Another Take on Slow Wage Growth, Part II

Yesterday, I elaborated on a WSJ article and some historical data highlighting slow wage growth.  While some policymakers may just shrug and insist that slow wage and GDP growth are the “new normal,” others seem to believe that simply waving the magic $15 minimum wage wand will fix everything.  Both are wrong.  Here is what could and should be done, regardless of what side of the political aisle we’re on:

  • Corporate tax reform now.  The mere suggestion of corporate tax reform ia controversial, as “wage justice warriors,” (my reference) accuse reformers of siding with “big, greedy” companies and ignoring the plight of the worker bee.  But Laurence Kotlikoff, economics professor at Boston University, who is well-respected by both the right and the left, has found that the burden of the corporate income tax falls on the worker bee in the form of reduced wages.  Read his study here.  He estimates that replacing the corporate tax entirely with a wage or consumption tax would boost wages by up to 12 percent.  It would also boost GDP immediately by 6 percent!
  • Wage and benefit flexibility now.  In Part I, I showed that over ten years, the growth in the cost of benefits has slightly surpassed the growth in wages.  In an ideal world, where people are free to determine their own benefits that best fit their needs, wouldn’t it be nice if some benefits could be waived in exchange for more pay or vice versa? For instance, Rather than relying on costly mandates, the government should consider policies that increase workplace flexibility.  For instance, many employees would prefer to receive compensatory time off in lieu of overtime pay, but the Fair Labor Standards Act (FLSA) requires overtime work to be compensated with time-and-a-half cash wages.  This means that employees who work extra hours one week are unable to offset those hours with comp time in a subsequent week.  Since the 1970s, federal and state employees have been allowed to substitute comp time off in lieu of overtime wages.
  • Flexible health plans now.  One benefit that is sapping young workers of any wage increases they get is the requirement that they must purchase a “bells and whistles” health care policy under Obamacare.  My colleague, Devon Herrick, recently addressed this in a Townhall column.  Young workers, who tend to earn less on the age/earnings continuum, can no longer purchase limited benefit plans (mini-med plans) that fit their budget and allow them more take-home pay to spend on other goods.  Devon notes, “High medical spenders tend to be older individuals whose bodies are damaged from years of neglect and poor lifestyle choices…In an attempt to transfer subsidies from low-spenders to big-spenders, Obamacare has purposely undermined affordable coverage.”  Bottom line:  younger workers are screwed.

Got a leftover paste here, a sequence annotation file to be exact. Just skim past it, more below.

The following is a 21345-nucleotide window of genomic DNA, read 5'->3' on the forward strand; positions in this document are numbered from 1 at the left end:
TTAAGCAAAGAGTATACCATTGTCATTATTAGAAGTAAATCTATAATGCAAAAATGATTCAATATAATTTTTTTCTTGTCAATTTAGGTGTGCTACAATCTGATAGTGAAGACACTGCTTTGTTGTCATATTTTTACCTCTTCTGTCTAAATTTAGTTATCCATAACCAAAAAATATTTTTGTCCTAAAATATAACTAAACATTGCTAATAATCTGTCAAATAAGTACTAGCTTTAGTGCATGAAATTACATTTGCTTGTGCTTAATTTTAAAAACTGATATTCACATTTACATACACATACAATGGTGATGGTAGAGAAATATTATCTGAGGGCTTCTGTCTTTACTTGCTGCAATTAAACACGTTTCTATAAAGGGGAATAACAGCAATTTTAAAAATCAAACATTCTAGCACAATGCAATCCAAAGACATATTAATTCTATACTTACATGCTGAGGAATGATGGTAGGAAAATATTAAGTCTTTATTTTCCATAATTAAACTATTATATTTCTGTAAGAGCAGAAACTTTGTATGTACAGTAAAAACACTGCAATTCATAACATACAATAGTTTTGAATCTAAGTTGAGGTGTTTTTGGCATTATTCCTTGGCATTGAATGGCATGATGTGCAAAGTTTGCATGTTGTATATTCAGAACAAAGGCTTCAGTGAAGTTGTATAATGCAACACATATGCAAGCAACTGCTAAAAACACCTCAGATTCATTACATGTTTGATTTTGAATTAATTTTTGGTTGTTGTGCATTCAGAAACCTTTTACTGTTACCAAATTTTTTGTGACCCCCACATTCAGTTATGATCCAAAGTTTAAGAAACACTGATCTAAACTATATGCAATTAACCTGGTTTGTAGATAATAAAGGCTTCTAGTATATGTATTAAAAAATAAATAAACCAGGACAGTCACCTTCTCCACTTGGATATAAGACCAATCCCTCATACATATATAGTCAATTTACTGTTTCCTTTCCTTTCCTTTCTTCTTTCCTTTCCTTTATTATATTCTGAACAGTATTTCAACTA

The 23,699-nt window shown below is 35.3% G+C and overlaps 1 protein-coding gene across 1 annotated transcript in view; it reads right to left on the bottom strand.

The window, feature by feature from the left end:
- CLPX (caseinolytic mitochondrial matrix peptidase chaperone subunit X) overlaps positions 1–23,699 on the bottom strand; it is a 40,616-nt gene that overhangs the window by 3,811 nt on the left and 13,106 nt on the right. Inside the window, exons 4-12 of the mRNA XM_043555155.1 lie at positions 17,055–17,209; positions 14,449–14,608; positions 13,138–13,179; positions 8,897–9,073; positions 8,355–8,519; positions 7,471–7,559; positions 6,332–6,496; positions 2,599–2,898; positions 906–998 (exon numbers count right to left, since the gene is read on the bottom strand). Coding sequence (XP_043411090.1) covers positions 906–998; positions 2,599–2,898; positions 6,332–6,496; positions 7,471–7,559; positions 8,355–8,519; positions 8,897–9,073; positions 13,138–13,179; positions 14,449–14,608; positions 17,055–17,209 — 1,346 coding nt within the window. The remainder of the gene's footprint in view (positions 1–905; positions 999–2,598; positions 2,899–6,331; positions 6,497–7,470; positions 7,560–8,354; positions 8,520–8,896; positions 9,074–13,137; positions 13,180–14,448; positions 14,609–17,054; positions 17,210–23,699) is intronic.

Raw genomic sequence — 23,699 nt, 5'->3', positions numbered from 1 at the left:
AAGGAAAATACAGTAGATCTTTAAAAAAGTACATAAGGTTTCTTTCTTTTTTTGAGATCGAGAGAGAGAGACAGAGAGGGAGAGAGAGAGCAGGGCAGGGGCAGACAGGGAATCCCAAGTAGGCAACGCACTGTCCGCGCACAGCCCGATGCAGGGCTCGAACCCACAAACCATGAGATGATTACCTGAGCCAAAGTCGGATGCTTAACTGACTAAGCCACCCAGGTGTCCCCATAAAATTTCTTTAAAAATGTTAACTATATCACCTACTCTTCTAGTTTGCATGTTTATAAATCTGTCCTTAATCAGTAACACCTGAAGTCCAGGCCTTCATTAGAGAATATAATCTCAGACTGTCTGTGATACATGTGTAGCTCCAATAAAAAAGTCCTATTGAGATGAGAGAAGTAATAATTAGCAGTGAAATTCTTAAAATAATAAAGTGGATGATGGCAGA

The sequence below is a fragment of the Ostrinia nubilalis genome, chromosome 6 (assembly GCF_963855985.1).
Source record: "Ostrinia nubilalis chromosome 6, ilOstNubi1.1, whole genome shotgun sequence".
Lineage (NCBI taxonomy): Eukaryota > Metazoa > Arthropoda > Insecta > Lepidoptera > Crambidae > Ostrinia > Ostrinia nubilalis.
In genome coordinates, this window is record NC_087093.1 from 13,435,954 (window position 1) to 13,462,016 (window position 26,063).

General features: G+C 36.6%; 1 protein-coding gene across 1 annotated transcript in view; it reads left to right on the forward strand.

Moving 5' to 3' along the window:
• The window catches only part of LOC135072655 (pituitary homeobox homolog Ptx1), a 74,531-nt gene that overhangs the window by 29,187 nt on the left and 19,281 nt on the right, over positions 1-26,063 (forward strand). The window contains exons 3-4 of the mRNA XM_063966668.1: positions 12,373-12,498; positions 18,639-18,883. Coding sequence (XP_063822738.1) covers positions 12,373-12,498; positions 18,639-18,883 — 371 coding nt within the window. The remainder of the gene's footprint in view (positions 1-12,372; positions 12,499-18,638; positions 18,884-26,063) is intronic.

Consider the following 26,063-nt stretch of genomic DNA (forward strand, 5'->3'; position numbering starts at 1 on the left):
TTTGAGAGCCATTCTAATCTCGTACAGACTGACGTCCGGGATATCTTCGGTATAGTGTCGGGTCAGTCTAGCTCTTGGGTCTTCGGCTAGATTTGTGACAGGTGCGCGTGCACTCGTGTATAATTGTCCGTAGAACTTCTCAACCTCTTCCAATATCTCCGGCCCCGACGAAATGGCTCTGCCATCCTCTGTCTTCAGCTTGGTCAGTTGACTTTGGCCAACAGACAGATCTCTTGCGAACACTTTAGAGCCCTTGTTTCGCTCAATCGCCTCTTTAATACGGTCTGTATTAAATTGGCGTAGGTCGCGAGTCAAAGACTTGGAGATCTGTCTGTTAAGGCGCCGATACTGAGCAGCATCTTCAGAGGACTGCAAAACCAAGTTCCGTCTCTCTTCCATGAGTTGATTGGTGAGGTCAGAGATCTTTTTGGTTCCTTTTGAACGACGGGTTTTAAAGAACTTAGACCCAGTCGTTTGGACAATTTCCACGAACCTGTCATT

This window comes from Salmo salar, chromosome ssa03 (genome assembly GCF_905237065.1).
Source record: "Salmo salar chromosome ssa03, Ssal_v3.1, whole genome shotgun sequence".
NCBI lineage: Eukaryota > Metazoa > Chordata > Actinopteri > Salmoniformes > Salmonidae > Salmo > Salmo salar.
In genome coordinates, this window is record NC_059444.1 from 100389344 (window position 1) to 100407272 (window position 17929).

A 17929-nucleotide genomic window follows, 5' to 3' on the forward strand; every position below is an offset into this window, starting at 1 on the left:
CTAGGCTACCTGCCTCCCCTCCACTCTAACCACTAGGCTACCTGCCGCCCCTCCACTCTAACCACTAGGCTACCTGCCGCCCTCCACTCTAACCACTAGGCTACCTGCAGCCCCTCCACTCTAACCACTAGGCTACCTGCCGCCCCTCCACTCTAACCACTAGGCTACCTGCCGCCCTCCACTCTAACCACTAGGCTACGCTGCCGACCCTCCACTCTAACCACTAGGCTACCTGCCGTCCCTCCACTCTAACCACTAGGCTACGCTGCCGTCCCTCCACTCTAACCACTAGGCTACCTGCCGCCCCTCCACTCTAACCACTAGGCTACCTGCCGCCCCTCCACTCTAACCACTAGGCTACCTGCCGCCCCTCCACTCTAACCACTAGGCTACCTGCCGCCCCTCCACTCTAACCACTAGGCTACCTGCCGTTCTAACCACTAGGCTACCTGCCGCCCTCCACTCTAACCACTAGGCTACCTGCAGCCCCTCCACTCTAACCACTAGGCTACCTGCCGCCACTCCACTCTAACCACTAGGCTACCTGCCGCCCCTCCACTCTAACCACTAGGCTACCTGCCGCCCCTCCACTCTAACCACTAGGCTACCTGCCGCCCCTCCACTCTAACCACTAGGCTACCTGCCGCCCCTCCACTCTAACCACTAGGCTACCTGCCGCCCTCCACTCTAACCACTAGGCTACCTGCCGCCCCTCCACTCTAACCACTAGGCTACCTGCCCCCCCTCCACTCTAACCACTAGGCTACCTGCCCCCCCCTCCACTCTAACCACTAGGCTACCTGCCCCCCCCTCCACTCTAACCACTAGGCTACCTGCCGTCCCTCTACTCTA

• Less regulatory burden now.  Mandated benefits are just a portion of the regulatory burden faced by businesses, especially smaller, start-up firms.  According to the Small Business Administration, regulatory costs are nearly $11,000 per employee for firms with less than 20 employees.  This means more money going to compliance, less going to investment in capital and workers.  On the bright side, the JOBS Act, passed in 2012, eased some of the requirements for small firms that were created under Sarbanes-Oxley.  But more needs to be done.
  • Support high-paying jobs, dirty jobs and skill enhancements now.  From reading Internet news, one would think that 90 percent of U.S. workers are employed in fast food or big box retail.  Not a day goes by that there is not some protest somewhere demanding some wage that is way beyond the level of skill required for the job.  A better idea would be – instead of wages that must accommodate skill sets, how about skill sets accommodate wages?  If workers want $15 or more an hour, why not learn the skills that pay $15 or more an hour?  Not only would this require public policy change by resisting the temptation to mandate a $25 wage for a fry cook, but attitude change by individuals as well.  According to the Bureau of Labor Statistics, among 20 of the highest paying jobs are surgeons, anesthesiologists, psychiatrists, dentists and family and general practitioners.  Not into years of med school and six figure debt?  How about nurse anesthetists, architectural and engineering managers, petroleum engineers, information systems managers, marketing managers or air traffic controllers?  All have a median annual salary of over six figures.  Meanwhile, while Hillary is on her “coal apology” tour in West Virginia, she might take note that all of those dirty jobs she and the president have been gleefully working to destroy pay quite well, with median hourly pay far above $15 an hour.  Same for tool and die makers, millwrights, industrial engineering technicians and many others.  Ironically, politicians on the left bemoan the loss of manufacturing jobs, but they quickly pick and choose the ones that shall remain in the United States, while turning their noses up at entire industries that don’t fit their political special interests.

This might be a start to jump-starting wage growth and GDP growth.  Or maybe I’m just being unreasonable.  At any rate, we don’t have to accept the new normal.







Comments (1)

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  1. Brian Williams. says:

    Great post, Pam.

    Congress: Are you listening?!

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